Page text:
When the Sofer was here last weekend to complete our new Torah scroll, he pointed out something that I had not thought about before. He asked, when in the Torah do Abraham and Isaac talk to each other?
The answer is, only during the story of Akedat Yitzchak, the binding of Isaac, which we read this morning.
Abraham receives the call from God, a test, to “take your son, your favored one, Isaac, whom you love, and go to the land of Moriah, and offer him there as a burnt offering on one of the heights that I will point out to you.” (Genesis 22:2)
With alacrity, Abraham sets off on the journey, a donkey, two servants, Isaac, and wood for the sacrifice. On the third day, Abraham leaves the two servants with the donkey and continues up the mountain. He places the wood on Isaac’s shoulders, and himself carries the knife and the flint.
We now hear Isaac’s voice for the first time.
Avi – “Father”
And Abraham responds, hineni v’ni – “Here I am, my son.”
Hinei ha’esh v’ha’etzim, v’ayeh haseh l’olah – “Here are the flint and the wood, but where is the sheep for the burnt offering?”
Elohim yir’eh lo ha’seh l’olah b’ni, Abraham answers – “God will see to the sheep for the burnt offering, my son.” (Genesis 22:7-8)
And they continue on together.
That’s it, the only dialogue between Abraham and Isaac in the entire Torah.
The angel comes to stop Abraham at the last minute. Indeed, God does see to the sheep for the burnt offering. Abraham looks up and sees a ram with its horns caught in a thicket, which he offers up in place of Isaac.
In reward, God reiterates the blessing to Abraham. His descendants will be as numerous as the stars in heaven and the sand on the seashore. They will seize the gates of their foes, and the nations of the earth will bless themselves by them.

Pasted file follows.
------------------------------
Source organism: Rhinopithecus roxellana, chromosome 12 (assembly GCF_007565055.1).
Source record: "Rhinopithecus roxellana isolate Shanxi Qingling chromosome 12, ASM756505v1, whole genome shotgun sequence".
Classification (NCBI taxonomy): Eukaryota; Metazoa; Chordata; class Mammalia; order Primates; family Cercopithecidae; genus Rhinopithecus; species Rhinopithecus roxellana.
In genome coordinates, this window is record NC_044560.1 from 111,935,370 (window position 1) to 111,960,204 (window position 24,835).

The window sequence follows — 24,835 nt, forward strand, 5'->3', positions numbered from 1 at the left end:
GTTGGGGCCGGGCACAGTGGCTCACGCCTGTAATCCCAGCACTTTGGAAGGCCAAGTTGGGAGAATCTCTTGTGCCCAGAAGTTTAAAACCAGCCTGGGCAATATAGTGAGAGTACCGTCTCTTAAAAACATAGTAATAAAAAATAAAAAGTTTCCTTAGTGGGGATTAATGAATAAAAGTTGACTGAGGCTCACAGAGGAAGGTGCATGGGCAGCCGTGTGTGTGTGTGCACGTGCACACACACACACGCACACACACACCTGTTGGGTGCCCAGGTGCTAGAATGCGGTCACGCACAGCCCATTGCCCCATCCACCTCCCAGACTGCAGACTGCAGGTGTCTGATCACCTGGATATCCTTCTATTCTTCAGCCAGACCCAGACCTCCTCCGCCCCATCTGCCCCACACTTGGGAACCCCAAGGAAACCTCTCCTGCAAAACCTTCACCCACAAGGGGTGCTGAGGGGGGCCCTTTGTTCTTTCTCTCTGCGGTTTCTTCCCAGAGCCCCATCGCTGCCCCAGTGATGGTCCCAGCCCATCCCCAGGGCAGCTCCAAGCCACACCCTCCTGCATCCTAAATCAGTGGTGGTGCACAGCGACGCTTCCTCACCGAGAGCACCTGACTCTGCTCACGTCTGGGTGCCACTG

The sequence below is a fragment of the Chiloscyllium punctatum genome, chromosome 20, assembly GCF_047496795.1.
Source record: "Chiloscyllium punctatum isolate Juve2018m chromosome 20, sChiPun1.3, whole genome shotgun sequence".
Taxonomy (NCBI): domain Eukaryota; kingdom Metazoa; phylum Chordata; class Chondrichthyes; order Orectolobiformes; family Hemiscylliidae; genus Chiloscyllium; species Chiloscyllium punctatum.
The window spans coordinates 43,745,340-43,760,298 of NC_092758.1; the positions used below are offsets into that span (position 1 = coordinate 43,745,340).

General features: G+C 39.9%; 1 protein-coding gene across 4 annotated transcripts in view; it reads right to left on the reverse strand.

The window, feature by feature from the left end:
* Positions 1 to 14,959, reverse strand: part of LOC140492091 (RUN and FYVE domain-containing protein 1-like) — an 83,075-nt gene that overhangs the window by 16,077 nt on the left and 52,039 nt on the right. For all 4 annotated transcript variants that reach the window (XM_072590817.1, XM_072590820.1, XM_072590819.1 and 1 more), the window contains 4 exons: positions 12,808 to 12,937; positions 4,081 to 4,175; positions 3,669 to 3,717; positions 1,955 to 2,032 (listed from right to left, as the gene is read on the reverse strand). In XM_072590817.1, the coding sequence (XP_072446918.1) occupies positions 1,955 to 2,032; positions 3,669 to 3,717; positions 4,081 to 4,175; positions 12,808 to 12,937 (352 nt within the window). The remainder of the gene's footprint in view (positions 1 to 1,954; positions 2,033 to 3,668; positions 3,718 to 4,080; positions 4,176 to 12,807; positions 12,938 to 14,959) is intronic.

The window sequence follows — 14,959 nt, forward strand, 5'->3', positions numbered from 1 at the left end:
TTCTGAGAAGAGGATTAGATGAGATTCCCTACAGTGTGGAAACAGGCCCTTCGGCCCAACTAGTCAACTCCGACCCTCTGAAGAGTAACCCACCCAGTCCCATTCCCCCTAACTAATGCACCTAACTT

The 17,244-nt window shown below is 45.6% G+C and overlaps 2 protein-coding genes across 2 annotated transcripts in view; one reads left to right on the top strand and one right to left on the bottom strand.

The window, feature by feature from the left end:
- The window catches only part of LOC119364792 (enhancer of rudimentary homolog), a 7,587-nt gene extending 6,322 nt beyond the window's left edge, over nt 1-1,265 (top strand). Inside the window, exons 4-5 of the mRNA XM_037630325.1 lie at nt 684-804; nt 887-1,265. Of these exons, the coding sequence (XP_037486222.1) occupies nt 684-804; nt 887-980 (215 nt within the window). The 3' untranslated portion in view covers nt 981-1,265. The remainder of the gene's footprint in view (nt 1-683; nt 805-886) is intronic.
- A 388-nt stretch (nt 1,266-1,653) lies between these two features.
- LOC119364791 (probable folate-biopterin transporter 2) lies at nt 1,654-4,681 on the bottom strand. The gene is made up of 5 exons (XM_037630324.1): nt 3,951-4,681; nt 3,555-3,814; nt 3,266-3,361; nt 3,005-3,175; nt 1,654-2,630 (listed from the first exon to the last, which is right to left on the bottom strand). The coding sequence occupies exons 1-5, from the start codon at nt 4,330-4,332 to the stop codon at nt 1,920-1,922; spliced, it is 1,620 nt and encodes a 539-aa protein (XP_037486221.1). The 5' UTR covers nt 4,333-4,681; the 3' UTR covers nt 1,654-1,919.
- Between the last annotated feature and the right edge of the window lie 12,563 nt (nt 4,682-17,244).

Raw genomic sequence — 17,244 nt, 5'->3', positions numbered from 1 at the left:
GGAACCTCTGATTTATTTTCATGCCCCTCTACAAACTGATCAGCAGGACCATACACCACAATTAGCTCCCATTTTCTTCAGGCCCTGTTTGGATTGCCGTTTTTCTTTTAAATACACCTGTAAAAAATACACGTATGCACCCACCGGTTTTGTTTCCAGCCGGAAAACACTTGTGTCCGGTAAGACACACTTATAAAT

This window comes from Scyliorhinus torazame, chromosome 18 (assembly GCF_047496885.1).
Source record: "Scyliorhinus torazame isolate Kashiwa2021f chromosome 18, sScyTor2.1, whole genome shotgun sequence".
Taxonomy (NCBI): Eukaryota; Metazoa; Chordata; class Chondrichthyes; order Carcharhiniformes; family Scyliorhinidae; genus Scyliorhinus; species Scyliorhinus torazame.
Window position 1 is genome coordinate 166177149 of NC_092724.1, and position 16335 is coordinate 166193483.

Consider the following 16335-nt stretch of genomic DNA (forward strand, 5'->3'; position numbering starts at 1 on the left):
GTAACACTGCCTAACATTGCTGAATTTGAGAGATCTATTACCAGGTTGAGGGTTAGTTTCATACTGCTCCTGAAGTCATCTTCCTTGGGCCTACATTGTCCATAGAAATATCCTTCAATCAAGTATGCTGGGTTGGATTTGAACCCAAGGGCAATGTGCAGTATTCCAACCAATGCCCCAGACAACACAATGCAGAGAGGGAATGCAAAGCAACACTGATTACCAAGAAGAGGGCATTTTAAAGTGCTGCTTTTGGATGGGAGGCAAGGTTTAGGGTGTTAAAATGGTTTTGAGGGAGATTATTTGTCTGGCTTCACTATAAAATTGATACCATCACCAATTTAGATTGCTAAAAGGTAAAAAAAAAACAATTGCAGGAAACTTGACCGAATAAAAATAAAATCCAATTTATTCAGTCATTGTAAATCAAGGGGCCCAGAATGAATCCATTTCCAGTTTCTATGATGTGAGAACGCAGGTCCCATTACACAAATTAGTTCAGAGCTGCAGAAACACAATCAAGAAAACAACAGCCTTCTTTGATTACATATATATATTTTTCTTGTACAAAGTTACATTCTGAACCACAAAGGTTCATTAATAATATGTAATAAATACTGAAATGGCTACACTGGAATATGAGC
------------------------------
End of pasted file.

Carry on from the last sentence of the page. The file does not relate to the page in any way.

Since ancient times, Jews have read the Akedah as highly significant. Although it might seem surprising to us, it is traditionally portrayed positively, the ultimate test and proof of Abraham’s faith, a test that he passes with flying colors.
But the scene ends on an ominous note — depending on how we read it.
Abraham then returned to his servants, and they departed together for Beer-sheba; and Abraham stayed in Beer-sheba.
Where is Isaac? He is neither seen nor heard from.
Midrashim suggest a few possibilities. Abraham thinks to himself, “Everything I have is due to my commitment to Torah and mitzvot. I must ensure thay my offspring always maintain their faith.” So he sends Isaac off to study in the Yeshiva of Shem (Noah’s son). (Genesis Rabbah 56:11)
Another midrash claims that Abraham partially slaughtered Isaac on the altar. So Isaac goes off to the Garden of Eden to recuperate for the next three years.
Other midrashim connect the Akedah directly to Sarah’s death, which follows at the beginning of the next chapter. In one legend, Sama’el, otherwise known as Satan, frustrated that Abraham passed God’s test of faith, goes to Sarah and asks her,
“Do you know what has just happened? Your old husband has taken the lad Isaac and sacrificed him on the altar. He cried and and wailed but there was nobody to save him.” Hearing this, Sarah herself began to cry and wail, three long gasps like the tekiah of the shofar, and three broken howls like the shevarim. Then her soul departed.Pirkei D’Rabbi Eliezer 32:8
Even though the Akedah is traditionally seen as a “win” for Abraham, we still find notes of discomfort – a recognition of its painful and potentially alienating repercussions — if not for Abraham, then for Isaac and Sarah.
But I would like to come back to our initial question? Do we really think that this was the only conversation that ever occurred between Abraham and Isaac?
Of course not.
Yes, old Abe was surely an intense guy, but I imagine they might have gone out to throw the ball around at some point.
Maybe, just maybe, they would get together from time to time over a beer and laugh about that time when Dad almost sacrificed his son.
And while the conspicuous absence of any reference to Isaac coming down from the mountain does seem ominous, we might be overreacting.
Is it possible that Abraham and Isaac had a more normal relationship than we generally assume; that the Torah’s story of their three-day father-son camping trip might not be representative of their relationship?
After all, we know only what is shown to us on the outside.